It starts with Neil Ferguson, a failed computer modeler bankrolled by Billy Boy. Working out of Imperial College in London with a team, Ferguson predicted 500,000 COVID deaths in the UK and two million in the US.
His estimates fueled two gullible political leaders, Donald Trump and Boris Johnson, who then backed the horrendous lockdown policies that have devastated their countries’ economies. France, Germany, and other nations followed suit.
I have written about Neil Ferguson’s track record before. Here are highlights, from an April 4, 2020, Business Insider article. The article tries to be a puff piece, but as it unfolds, the truth emerges:
“Ferguson’s team warned Boris Johnson that the quest for ‘herd immunity’ [letting people live their lives out in the open in the UK] could cost 510,000 lives, prompting an abrupt U-turn [massive national lockdown in the UK]… His simulations have been influential in other countries as well, cited by authorities in the US, Germany, and France.”
“On March 23, the UK scrapped ‘herd immunity’ in favor of a suppression strategy, and the country made preparations for weeks of lockdown. Ferguson’s study was responsible.”
“Dr Deborah Birx, coronavirus response coordinator to the Trump administration, told journalists at a March 16 press briefing that the Imperial paper [Ferguson’s computer projection] prompted the CDC’s new advice to work from home and avoid gatherings of 10 or more.”
“Ferguson co-founded the MRC Centre for Global Infectious Disease Analysis, based at Imperial, in 2008. It is the leading body advising national governments on pathogen outbreaks.”
“It gets tens of millions of dollars in annual funding from the Bill & Melinda Gates Foundation, and works with the UK National Health Service, the US Centres for Disease Prevention and Control (CDC), and is tasked with supplying the World Health Organization with ‘rapid analysis of urgent infectious disease problems’.”
“Michael Thrusfield, a professor of veterinary epidemiology at Edinburgh University, told the paper he had ‘déjà vu’ after reading the [Ferguson] Imperial paper [on COVID], saying Ferguson was responsible for excessive animal culling during the 2001 Foot and Mouth outbreak [actually Mad Cow].”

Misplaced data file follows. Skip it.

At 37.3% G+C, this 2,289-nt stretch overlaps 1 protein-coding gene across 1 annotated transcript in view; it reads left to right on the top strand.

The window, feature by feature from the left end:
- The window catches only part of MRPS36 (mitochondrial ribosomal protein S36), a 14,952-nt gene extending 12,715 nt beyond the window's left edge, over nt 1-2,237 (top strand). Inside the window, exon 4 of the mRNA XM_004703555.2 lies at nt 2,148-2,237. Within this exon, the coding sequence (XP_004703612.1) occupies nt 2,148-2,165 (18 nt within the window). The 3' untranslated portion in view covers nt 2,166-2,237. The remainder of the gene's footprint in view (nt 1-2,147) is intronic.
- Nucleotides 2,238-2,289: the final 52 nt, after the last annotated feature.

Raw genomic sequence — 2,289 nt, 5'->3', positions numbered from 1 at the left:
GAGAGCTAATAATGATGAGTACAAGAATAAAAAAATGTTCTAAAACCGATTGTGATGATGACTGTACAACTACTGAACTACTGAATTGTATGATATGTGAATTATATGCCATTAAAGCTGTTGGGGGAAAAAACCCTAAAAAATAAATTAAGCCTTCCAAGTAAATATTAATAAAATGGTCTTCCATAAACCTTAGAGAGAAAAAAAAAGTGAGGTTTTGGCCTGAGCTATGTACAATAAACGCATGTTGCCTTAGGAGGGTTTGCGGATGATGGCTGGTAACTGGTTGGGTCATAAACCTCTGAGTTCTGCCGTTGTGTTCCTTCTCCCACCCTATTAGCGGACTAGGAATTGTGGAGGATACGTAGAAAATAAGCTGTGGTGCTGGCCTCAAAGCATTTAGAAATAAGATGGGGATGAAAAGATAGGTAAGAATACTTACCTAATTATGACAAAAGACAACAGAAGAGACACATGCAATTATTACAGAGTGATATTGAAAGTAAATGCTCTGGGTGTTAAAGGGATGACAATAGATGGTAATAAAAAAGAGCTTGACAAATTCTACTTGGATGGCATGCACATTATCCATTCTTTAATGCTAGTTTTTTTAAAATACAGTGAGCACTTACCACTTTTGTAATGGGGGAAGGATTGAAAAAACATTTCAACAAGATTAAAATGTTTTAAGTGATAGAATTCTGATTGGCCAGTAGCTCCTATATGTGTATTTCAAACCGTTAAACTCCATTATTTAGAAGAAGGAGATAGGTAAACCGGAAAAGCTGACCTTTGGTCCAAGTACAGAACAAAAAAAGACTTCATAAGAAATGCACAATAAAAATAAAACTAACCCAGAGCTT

“Ferguson warned the government that 150,000 people could die. Six million animals were slaughtered as a precaution, costing the country billions in farming revenue. In the end, 200 people died.”
“Similarly, he [Ferguson] was accused of creating panic by overestimating the potential death toll during the 2005 Bird Flu outbreak. Ferguson estimated 200 million could die. The real number was in the low hundreds.”
“In 2009, one of Ferguson’s models predicted 65,000 people could die from the Swine Flu outbreak in the UK — the final figure was below 500.”
As if all this weren’t enough, professionals in the computer science field have looked into the guts of the code Ferguson’s team used to make their COVID projections. The discoveries are stunning.
For example, here are highlights from a detailed lockdownsceptics.org article, May 10, 2020, “Code Review of Ferguson’s Model”:
“…the original [Ferguson] program was ‘a single 15,000 line file that had been worked on for a decade’ (this is considered extremely poor practice).”
“Non-deterministic outputs. Due to bugs, the code can produce very different results given identical inputs. They [Ferguson and his team] routinely act as if this is unimportant.”
“This problem makes the code unusable for scientific purposes, given that a key part of the scientific method is the ability to replicate results. Without replication, the findings might not be real at all –…”
“Investigation reveals the truth: the code produces critically different results, even for identical starting seeds and parameters.”
“…their code is so deeply riddled with similar bugs and they struggled so much to fix them that they got into the habit of simply averaging the results of multiple runs to cover it up… and eventually this behaviour became normalised within the team.”
“…someone [on Ferguson’s team] reports that the model produces different outputs depending on what kind of computer it’s run on…”
“…he [Ferguson] is well aware that the code is filled with bugs that create random results…”
“Reports of random results are dismissed with responses like ‘that’s not a problem, just run it a lot of times and take the average’…”
So there is no misunderstanding — Ferguson and his team, using the SAME CODE, took the SAME SET OF DATA and ran these data, and obtained different results for different runs.
Ferguson and his team at Imperial College are, at best, delusional.
In a world filled with actual computer-science experts, they chose to take a broken-down Model T Ford for a spin and made predictions that have led to the takedown of national economies and horrific human suffering.
And then, to cover their boggling faults, they floated the psychotic claim that AVERAGING the results of their individually crippled predictions would yield accurate and vital results.
Keep in mind, as I mentioned earlier in the article, that Ferguson’s work is bankrolled by Billy Boy.
Minus Billy Boy and Neil Ferguson, plus a few staunch and sensible political leaders, we would be living and working OUT IN THE OPEN, WITH NO RESTRAINTS, through a season called “another year of the flu.”
By Jon Rappoport, Guest writer